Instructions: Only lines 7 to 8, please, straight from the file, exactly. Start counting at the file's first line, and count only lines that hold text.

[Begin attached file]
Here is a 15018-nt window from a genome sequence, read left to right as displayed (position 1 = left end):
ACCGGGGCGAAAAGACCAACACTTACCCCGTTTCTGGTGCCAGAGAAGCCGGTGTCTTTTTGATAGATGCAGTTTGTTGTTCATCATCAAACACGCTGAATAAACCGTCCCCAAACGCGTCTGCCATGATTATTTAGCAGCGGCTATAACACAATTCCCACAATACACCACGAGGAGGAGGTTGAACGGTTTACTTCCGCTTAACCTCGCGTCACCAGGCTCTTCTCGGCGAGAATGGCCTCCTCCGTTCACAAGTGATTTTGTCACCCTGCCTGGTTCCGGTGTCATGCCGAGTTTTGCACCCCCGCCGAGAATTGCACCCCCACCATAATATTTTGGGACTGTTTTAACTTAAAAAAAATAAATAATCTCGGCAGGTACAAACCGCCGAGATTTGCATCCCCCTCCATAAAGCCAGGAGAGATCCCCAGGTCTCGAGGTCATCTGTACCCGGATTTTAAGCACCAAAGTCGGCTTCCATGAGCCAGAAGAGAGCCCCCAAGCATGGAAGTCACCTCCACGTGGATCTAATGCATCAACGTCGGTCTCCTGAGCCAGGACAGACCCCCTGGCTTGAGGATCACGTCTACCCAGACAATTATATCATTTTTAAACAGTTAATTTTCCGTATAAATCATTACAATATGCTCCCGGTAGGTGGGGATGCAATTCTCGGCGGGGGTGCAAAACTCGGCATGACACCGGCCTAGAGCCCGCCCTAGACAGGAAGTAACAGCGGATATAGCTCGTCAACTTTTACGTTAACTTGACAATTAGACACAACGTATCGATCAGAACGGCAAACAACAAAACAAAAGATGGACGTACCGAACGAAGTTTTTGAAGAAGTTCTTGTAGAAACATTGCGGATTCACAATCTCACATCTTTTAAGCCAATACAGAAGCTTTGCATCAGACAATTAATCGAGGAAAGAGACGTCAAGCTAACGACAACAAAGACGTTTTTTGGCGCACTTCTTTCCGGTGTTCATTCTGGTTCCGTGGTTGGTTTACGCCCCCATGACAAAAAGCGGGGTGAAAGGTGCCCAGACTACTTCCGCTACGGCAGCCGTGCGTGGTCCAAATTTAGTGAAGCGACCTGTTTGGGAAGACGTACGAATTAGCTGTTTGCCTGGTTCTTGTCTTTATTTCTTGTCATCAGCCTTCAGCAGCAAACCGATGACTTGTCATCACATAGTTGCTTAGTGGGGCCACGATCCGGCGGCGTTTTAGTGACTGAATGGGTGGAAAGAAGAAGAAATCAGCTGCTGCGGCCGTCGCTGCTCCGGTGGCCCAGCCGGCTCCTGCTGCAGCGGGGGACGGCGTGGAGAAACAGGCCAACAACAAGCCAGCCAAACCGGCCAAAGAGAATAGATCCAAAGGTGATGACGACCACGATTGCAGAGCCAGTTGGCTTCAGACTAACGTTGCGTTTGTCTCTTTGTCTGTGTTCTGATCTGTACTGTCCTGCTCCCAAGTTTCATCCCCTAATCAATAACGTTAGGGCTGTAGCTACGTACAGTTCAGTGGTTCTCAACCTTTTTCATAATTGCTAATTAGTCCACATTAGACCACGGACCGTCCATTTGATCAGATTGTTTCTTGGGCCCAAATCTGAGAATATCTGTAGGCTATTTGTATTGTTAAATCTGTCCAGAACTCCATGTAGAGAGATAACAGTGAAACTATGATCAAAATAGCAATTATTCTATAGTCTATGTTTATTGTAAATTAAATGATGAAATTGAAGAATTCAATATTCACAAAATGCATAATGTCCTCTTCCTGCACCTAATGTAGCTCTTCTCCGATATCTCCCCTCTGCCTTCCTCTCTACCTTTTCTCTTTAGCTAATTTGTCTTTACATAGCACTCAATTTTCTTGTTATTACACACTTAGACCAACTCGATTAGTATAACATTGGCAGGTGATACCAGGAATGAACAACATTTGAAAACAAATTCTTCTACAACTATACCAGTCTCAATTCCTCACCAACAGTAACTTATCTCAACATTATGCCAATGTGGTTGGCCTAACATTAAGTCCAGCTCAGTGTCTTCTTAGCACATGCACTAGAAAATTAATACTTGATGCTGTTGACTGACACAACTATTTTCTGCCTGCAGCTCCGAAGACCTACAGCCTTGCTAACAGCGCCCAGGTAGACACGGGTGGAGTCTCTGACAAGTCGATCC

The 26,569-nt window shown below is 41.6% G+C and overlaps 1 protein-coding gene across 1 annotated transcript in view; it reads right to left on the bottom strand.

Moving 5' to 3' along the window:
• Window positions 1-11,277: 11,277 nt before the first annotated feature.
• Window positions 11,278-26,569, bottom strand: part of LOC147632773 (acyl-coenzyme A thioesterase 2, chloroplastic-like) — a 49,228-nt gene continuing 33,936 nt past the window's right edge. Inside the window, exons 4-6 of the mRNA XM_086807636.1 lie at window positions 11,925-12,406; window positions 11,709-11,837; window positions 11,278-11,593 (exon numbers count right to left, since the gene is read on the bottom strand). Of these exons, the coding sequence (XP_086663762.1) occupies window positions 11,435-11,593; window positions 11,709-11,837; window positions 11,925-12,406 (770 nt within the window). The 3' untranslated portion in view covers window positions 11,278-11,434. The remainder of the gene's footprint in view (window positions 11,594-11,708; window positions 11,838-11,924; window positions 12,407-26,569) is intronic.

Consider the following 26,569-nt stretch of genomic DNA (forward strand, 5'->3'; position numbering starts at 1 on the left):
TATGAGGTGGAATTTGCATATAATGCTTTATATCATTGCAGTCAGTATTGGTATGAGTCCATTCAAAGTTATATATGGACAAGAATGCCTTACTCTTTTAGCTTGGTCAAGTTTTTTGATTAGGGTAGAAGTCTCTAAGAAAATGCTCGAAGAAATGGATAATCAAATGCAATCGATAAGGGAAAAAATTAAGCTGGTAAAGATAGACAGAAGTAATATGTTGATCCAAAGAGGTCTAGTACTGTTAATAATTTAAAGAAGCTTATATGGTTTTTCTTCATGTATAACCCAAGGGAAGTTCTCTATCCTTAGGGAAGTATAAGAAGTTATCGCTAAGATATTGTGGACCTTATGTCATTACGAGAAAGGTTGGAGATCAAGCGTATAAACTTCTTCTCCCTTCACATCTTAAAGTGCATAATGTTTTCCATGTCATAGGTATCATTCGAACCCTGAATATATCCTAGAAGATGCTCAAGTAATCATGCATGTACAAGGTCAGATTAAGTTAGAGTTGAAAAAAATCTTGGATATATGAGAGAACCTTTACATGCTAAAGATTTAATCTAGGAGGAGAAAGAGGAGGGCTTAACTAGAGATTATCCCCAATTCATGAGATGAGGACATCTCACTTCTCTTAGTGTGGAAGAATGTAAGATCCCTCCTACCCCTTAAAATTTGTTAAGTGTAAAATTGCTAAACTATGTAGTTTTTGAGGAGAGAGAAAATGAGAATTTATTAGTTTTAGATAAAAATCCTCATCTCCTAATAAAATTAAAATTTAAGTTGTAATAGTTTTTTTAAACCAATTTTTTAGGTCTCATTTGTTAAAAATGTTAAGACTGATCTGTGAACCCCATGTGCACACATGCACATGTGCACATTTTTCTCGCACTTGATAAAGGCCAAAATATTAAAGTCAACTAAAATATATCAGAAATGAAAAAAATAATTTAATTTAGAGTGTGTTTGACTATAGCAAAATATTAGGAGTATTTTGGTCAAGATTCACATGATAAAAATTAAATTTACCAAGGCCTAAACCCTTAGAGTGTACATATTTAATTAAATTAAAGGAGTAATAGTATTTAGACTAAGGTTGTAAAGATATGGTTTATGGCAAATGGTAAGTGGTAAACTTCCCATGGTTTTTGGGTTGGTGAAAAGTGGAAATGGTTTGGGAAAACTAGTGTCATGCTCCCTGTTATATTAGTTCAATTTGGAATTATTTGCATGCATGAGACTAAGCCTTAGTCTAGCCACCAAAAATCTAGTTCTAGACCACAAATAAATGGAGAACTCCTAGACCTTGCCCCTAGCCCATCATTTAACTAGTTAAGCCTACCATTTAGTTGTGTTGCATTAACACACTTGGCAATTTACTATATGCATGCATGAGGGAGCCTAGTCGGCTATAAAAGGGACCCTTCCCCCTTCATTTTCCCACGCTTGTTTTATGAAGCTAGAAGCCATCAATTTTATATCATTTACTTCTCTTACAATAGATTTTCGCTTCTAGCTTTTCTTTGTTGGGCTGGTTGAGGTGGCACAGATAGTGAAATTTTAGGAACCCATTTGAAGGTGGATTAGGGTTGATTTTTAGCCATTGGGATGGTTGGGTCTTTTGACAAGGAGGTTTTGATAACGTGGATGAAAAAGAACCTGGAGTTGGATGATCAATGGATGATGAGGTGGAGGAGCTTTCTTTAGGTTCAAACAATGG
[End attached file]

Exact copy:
Consider the following 26,569-nt stretch of genomic DNA (forward strand, 5'->3'; position numbering starts at 1 on the left):
TATGAGGTGGAATTTGCATATAATGCTTTATATCATTGCAGTCAGTATTGGTATGAGTCCATTCAAAGTTATATATGGACAAGAATGCCTTACTCTTTTAGCTTGGTCAAGTTTTTTGATTAGGGTAGAAGTCTCTAAGAAAATGCTCGAAGAAATGGATAATCAAATGCAATCGATAAGGGAAAAAATTAAGCTGGTAAAGATAGACAGAAGTAATATGTTGATCCAAAGAGGTCTAGTACTGTTAATAATTTAAAGAAGCTTATATGGTTTTTCTTCATGTATAACCCAAGGGAAGTTCTCTATCCTTAGGGAAGTATAAGAAGTTATCGCTAAGATATTGTGGACCTTATGTCATTACGAGAAAGGTTGGAGATCAAGCGTATAAACTTCTTCTCCCTTCACATCTTAAAGTGCATAATGTTTTCCATGTCATAGGTATCATTCGAACCCTGAATATATCCTAGAAGATGCTCAAGTAATCATGCATGTACAAGGTCAGATTAAGTTAGAGTTGAAAAAAATCTTGGATATATGAGAGAACCTTTACATGCTAAAGATTTAATCTAGGAGGAGAAAGAGGAGGGCTTAACTAGAGATTATCCCCAATTCATGAGATGAGGACATCTCACTTCTCTTAGTGTGGAAGAATGTAAGATCCCTCCTACCCCTTAAAATTTGTTAAGTGTAAAATTGCTAAACTATGTAGTTTTTGAGGAGAGAGAAAATGAGAATTTATTAGTTTTAGATAAAAATCCTCATCTCCTAATAAAATTAAAATTTAAGTTGTAATAGTTTTTTTAAACCAATTTTTTAGGTCTCATTTGTTAAAAATGTTAAGACTGATCTGTGAACCCCATGTGCACACATGCACATGTGCACATTTTTCTCGCACTTGATAAAGGCCAAAATATTAAAGTCAACTAAAATATATCAGAAATGAAAAAAATAATTTAATTTAGAGTGTGTTTGACTATAGCAAAATATTAGGAGTATTTTGGTCAAGATTCACATGATAAAAATTAAATTTACCAAGGCCTAAACCCTTAGAGTGTACATATTTAATTAAATTAAAGGAGTAATAGTATTTAGACTAAGGTTGTAAAGATATGGTTTATGGCAAATGGTAAGTGGTAAACTTCCCATGGTTTTTGGGTTGGTGAAAAGTGGAAATGGTTTGGGAAAACTAGTGTCATGCTCCCTGTTATATTAGTTCAATTTGGAATTATTTGCATGCATGAGACTAAGCCTTAGTCTAGCCACCAAAAATCTAGTTCTAGACCACAAATAAATGGAGAACTCCTAGACCTTGCCCCTAGCCCATCATTTAACTAGTTAAGCCTACCATTTAGTTGTGTTGCATTAACACACTTGGCAATTTACTATATGCATGCATGAGGGAGCCTAGTCGGCTATAAAAGGGACCCTTCCCCCTTCATTTTCCCACGCTTGTTTTATGAAGCTAGAAGCCATCAATTTTATATCATTTACTTCTCTTACAATAGATTTTCGCTTCTAGCTTTTCTTTGTTGGGCTGGTTGAGGTGGCACAGATAGTGAAATTTTAGGAACCCATTTGAAGGTGGATTAGGGTTGATTTTTAGCCATTGGGATGGTTGGGTCTTTTGACAAGGAGGTTTTGATAACGTGGATGAAAAAGAACCTGGAGTTGGATGATCAATGGATGATGAGGTGGAGGAGCTTTCTTTAGGTTCAAACAATGG